When Companies Force You to Resign
By Deanna Bonaparte
The nature of a resignation implies that you are leaving a company entirely out of your own accord. But what happens if your company resorts to artful, unscrupulous means to bulldoze you out of the picture? Do you brave the winds and remain firm or crumble under the pressure and resign?
Although it might sit better with prospective employers when they learn that you resigned instead of being dismissed, a thorny situation like this requires you to stay calm and think through the ups and downs of both outcomes.
Why Do They Do It?
An article published in The Straits Times in August 2014 featured a former assistant general manager of Robinsons who sued the company on the grounds of ‘constructive dismissal’, after he argued that he had been unfairly pushed out by his employer. However, the ruling ultimately concluded that employees who resign – even if they were forced to – should not expect to get any extra compensation.
A ‘constructive dismissal’ occurs when an employer makes working conditions difficult for a worker in order to compel his or her resignation. This is done instead of formally and quickly terminating their employment, instead leaving the employee in question to stew in less than hospitable conditions. Employers might choose to do this to evade lengthy internal administrative processes, the legal risks that come with dismissing an employee, or perhaps to simply avoid providing a severance package.
Severance packages often comprise pay and benefits to tide an employee over while he or she looks for another job. While companies don’t typically provide severance packages to resigning employees, they do frequently provide it to employees who are laid off. This severance package also comprises part of a compromise agreement between the company and the employee, where the employee accepts the package in exchange for agreeing that he or she will have no further claim against the company. The generosity of some severance packages is thus a key reason behind why a company might try to force someone to resign instead of firing them outright.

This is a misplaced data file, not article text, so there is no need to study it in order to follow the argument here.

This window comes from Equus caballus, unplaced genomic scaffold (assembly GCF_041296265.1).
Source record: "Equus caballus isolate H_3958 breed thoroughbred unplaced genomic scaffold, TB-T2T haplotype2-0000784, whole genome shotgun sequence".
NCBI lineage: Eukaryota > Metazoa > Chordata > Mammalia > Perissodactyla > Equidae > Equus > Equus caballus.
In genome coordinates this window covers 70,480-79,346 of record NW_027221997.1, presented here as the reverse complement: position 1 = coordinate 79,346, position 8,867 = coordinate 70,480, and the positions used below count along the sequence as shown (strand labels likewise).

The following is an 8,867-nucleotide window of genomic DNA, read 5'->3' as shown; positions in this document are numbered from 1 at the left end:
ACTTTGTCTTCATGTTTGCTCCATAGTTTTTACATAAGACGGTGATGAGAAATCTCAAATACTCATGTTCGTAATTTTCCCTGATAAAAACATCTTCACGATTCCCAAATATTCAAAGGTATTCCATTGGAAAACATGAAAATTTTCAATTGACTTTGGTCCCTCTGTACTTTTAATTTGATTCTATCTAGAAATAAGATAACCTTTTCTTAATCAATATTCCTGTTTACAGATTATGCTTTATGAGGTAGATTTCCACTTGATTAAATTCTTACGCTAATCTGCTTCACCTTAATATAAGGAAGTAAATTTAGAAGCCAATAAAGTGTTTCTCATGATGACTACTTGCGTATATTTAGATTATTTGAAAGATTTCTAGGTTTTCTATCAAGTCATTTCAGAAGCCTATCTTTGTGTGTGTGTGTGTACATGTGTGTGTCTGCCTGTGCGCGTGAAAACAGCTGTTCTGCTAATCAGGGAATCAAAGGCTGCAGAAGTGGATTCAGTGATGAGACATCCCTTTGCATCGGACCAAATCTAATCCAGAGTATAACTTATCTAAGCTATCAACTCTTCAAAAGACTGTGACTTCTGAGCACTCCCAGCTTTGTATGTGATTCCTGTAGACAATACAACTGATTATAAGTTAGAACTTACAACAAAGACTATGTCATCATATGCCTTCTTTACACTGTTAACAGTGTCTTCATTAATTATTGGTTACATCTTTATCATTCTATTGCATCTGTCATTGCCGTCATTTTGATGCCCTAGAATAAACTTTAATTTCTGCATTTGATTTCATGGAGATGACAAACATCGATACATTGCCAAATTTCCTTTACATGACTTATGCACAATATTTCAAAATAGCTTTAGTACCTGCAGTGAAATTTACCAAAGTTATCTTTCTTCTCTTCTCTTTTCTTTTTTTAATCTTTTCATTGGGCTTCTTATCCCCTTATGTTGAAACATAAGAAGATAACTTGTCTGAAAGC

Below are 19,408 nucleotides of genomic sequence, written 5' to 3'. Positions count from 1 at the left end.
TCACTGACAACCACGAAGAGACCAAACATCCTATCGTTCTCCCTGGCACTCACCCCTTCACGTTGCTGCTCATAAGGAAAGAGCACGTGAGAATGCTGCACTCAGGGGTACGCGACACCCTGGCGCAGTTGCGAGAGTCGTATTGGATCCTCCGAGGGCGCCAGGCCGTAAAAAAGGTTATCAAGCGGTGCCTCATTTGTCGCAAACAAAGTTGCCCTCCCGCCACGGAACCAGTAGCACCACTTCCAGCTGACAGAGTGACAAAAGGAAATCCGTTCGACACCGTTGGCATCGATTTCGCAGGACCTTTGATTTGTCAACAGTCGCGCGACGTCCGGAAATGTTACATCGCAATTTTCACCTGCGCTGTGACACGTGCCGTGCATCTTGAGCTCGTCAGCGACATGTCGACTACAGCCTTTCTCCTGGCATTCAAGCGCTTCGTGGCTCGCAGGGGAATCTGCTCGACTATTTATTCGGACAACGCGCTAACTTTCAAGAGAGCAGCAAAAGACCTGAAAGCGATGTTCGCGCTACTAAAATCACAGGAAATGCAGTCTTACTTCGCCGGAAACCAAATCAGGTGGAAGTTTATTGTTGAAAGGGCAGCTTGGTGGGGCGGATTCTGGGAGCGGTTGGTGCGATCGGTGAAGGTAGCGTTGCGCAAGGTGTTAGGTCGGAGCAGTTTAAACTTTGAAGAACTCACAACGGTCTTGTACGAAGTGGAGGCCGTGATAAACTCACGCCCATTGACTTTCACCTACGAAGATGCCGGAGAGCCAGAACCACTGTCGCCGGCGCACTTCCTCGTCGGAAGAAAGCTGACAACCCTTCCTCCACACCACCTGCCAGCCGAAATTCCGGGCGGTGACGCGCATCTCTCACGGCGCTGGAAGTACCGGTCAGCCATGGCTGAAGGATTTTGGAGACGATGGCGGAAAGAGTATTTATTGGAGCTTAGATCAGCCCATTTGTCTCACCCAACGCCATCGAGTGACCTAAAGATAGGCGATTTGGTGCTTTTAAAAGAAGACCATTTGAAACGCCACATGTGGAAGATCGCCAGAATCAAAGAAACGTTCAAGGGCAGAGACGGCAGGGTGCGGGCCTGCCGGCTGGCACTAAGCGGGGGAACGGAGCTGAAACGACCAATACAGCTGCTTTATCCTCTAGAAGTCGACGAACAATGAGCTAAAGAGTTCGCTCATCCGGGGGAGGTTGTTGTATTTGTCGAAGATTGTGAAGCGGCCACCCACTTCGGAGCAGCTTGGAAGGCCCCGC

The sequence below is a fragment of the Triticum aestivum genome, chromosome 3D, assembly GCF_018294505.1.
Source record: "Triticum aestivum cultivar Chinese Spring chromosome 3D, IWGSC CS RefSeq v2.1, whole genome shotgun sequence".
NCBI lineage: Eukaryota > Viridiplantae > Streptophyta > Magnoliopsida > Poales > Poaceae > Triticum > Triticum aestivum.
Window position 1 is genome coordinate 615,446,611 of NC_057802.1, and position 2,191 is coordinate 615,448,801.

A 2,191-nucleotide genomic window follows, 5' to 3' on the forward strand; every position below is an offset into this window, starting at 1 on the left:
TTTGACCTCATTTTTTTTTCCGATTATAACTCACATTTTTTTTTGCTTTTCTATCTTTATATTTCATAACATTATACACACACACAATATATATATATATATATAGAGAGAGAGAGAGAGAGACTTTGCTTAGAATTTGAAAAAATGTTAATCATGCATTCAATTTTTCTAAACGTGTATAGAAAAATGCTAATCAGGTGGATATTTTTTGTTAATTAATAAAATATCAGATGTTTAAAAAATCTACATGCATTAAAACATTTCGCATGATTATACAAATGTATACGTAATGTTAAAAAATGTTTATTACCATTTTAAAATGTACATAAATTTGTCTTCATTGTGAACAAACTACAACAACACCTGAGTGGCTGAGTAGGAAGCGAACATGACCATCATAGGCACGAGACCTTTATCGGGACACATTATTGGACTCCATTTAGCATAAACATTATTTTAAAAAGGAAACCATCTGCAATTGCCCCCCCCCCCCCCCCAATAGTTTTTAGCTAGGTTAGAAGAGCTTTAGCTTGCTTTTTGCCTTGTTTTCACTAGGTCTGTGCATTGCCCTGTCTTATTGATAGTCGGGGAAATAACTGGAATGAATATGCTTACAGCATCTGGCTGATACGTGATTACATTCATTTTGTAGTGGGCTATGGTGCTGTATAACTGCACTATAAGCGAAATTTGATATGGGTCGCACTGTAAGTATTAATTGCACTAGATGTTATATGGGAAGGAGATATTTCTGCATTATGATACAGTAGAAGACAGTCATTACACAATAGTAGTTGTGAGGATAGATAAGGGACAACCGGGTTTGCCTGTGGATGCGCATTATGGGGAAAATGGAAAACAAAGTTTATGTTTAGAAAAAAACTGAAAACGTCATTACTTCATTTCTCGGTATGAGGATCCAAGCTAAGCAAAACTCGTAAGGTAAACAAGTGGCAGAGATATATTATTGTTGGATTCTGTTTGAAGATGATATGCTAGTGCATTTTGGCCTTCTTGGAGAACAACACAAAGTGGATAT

Know Your Rights
When you feel like you are being forced out of the company, it is important to be clear of your rights as an employee. The best place to look for answers is at the Human Resource (HR) department as your HR personnel are in the best position to advise you on company benefits that you are eligible for and guide you through the process of leaving the company.
You can also try to request for your employer to describe your separation from the company in neutral terms, should your future employers want to explore your past references. At the very least, try asking them if they would agree to only confirming the dates of your employment.
At the end of the day, employees are fired or forced to resign every day and once the company has made the decision that you need to go, there is little you can do to overturn things. Even if you are not served with an official termination notice, there is little point in staying in a company that does not want to have you. Instead, look at this situation as an opportunity to move on and start afresh in a new job that could have better things in store for you.
Looking for a new job? Browse all job listings here.